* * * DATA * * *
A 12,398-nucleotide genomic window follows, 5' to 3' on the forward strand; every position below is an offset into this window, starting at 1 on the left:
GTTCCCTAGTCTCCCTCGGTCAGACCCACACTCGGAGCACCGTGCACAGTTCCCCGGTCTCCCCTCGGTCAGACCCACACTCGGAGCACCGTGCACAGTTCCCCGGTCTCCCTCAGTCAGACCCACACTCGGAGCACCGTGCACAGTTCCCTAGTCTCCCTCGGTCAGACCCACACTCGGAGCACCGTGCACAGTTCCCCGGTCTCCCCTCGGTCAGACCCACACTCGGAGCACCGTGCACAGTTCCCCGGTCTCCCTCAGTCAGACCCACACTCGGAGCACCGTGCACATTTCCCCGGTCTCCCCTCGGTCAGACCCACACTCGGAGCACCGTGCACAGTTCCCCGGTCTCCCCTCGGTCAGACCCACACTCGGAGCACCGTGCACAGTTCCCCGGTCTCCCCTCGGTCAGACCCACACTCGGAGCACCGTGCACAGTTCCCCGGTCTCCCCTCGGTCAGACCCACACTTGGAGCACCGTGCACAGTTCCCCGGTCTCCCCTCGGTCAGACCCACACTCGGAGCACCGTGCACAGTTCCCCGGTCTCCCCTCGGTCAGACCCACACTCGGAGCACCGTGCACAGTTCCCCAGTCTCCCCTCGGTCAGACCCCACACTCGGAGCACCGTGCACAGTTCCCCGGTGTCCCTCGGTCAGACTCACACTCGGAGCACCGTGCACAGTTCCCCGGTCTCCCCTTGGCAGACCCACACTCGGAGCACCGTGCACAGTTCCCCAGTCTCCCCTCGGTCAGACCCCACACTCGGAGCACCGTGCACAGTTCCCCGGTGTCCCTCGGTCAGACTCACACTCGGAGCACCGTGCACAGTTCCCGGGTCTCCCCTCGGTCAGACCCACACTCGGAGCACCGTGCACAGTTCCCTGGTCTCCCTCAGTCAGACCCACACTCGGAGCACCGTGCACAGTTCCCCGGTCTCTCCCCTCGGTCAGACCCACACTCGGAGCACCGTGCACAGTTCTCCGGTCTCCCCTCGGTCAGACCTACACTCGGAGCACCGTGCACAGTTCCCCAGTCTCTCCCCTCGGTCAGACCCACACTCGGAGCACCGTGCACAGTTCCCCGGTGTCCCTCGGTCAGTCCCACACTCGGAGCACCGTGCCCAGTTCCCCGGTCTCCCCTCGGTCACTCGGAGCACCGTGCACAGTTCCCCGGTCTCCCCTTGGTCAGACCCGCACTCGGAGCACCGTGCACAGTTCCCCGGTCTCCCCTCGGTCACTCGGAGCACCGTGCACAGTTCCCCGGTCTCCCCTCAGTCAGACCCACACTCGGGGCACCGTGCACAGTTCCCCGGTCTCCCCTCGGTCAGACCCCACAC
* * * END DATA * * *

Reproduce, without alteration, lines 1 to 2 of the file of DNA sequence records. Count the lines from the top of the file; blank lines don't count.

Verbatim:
A 12,398-nucleotide genomic window follows, 5' to 3' on the forward strand; every position below is an offset into this window, starting at 1 on the left:
GTTCCCTAGTCTCCCTCGGTCAGACCCACACTCGGAGCACCGTGCACAGTTCCCCGGTCTCCCCTCGGTCAGACCCACACTCGGAGCACCGTGCACAGTTCCCCGGTCTCCCTCAGTCAGACCCACACTCGGAGCACCGTGCACAGTTCCCTAGTCTCCCTCGGTCAGACCCACACTCGGAGCACCGTGCACAGTTCCCCGGTCTCCCCTCGGTCAGACCCACACTCGGAGCACCGTGCACAGTTCCCCGGTCTCCCTCAGTCAGACCCACACTCGGAGCACCGTGCACATTTCCCCGGTCTCCCCTCGGTCAGACCCACACTCGGAGCACCGTGCACAGTTCCCCGGTCTCCCCTCGGTCAGACCCACACTCGGAGCACCGTGCACAGTTCCCCGGTCTCCCCTCGGTCAGACCCACACTCGGAGCACCGTGCACAGTTCCCCGGTCTCCCCTCGGTCAGACCCACACTTGGAGCACCGTGCACAGTTCCCCGGTCTCCCCTCGGTCAGACCCACACTCGGAGCACCGTGCACAGTTCCCCGGTCTCCCCTCGGTCAGACCCACACTCGGAGCACCGTGCACAGTTCCCCAGTCTCCCCTCGGTCAGACCCCACACTCGGAGCACCGTGCACAGTTCCCCGGTGTCCCTCGGTCAGACTCACACTCGGAGCACCGTGCACAGTTCCCCGGTCTCCCCTTGGCAGACCCACACTCGGAGCACCGTGCACAGTTCCCCAGTCTCCCCTCGGTCAGACCCCACACTCGGAGCACCGTGCACAGTTCCCCGGTGTCCCTCGGTCAGACTCACACTCGGAGCACCGTGCACAGTTCCCGGGTCTCCCCTCGGTCAGACCCACACTCGGAGCACCGTGCACAGTTCCCTGGTCTCCCTCAGTCAGACCCACACTCGGAGCACCGTGCACAGTTCCCCGGTCTCTCCCCTCGGTCAGACCCACACTCGGAGCACCGTGCACAGTTCTCCGGTCTCCCCTCGGTCAGACCTACACTCGGAGCACCGTGCACAGTTCCCCAGTCTCTCCCCTCGGTCAGACCCACACTCGGAGCACCGTGCACAGTTCCCCGGTGTCCCTCGGTCAGTCCCACACTCGGAGCACCGTGCCCAGTTCCCCGGTCTCCCCTCGGTCACTCGGAGCACCGTGCACAGTTCCCCGGTCTCCCCTTGGTCAGACCCGCACTCGGAGCACCGTGCACAGTTCCCCGGTCTCCCCTCGGTCACTCGGAGCACCGTGCACAGTTCCCCGGTCTCCCCTCAGTCAGACCCACACTCGGGGCACCGTGCACAGTTCCCCGGTCTCCCCTCGGTCAGACCCCACAC